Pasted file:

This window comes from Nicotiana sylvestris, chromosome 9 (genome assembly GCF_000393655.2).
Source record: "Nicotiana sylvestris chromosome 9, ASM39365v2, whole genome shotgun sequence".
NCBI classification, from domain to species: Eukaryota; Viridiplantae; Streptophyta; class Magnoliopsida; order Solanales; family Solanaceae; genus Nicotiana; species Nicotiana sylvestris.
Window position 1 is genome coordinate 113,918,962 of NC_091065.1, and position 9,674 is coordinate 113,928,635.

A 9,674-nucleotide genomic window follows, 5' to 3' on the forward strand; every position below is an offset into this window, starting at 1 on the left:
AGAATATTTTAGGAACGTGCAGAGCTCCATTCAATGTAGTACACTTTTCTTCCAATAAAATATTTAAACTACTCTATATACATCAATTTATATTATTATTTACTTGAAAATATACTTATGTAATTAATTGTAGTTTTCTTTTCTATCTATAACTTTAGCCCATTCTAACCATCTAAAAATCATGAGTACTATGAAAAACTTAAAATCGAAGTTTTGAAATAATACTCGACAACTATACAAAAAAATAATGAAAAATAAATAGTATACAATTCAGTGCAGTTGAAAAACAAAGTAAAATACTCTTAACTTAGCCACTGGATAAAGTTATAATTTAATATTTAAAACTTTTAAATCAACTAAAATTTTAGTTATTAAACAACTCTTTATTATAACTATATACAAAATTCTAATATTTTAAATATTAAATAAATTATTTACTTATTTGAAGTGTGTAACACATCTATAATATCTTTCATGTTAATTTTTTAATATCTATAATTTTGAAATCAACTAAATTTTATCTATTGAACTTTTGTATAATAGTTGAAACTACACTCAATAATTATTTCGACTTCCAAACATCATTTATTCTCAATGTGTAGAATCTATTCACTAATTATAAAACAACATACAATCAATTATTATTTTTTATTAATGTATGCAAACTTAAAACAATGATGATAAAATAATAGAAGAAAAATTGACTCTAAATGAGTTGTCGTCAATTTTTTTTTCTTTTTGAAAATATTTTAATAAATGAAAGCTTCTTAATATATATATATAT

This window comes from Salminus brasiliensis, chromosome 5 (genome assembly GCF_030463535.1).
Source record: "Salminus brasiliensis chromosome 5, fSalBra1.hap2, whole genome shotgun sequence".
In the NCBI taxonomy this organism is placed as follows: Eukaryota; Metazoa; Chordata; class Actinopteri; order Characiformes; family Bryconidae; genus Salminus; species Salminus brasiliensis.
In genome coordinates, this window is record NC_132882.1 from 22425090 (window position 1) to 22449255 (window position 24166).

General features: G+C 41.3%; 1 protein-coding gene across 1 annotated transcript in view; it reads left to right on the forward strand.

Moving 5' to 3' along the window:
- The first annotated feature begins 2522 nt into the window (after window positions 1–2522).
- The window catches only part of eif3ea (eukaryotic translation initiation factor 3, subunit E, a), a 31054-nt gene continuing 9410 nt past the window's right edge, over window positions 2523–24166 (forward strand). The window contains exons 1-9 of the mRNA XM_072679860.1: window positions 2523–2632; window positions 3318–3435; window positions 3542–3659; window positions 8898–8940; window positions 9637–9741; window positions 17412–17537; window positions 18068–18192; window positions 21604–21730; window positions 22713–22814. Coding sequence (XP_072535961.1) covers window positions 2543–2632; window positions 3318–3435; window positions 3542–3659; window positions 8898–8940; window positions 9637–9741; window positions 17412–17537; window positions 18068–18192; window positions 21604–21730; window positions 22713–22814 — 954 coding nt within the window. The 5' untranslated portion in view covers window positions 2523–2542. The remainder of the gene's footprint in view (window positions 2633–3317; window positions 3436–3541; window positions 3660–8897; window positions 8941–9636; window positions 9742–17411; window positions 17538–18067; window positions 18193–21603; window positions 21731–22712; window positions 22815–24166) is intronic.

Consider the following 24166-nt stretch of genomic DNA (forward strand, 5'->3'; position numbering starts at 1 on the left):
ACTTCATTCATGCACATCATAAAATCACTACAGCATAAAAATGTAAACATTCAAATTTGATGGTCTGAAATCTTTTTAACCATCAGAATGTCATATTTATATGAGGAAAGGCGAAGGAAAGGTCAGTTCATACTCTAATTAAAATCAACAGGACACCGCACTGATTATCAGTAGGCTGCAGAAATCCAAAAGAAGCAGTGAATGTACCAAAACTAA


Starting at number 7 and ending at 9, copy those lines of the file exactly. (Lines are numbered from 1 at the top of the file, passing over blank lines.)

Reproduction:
This window comes from Salminus brasiliensis, chromosome 5 (genome assembly GCF_030463535.1).
Source record: "Salminus brasiliensis chromosome 5, fSalBra1.hap2, whole genome shotgun sequence".
In the NCBI taxonomy this organism is placed as follows: Eukaryota; Metazoa; Chordata; class Actinopteri; order Characiformes; family Bryconidae; genus Salminus; species Salminus brasiliensis.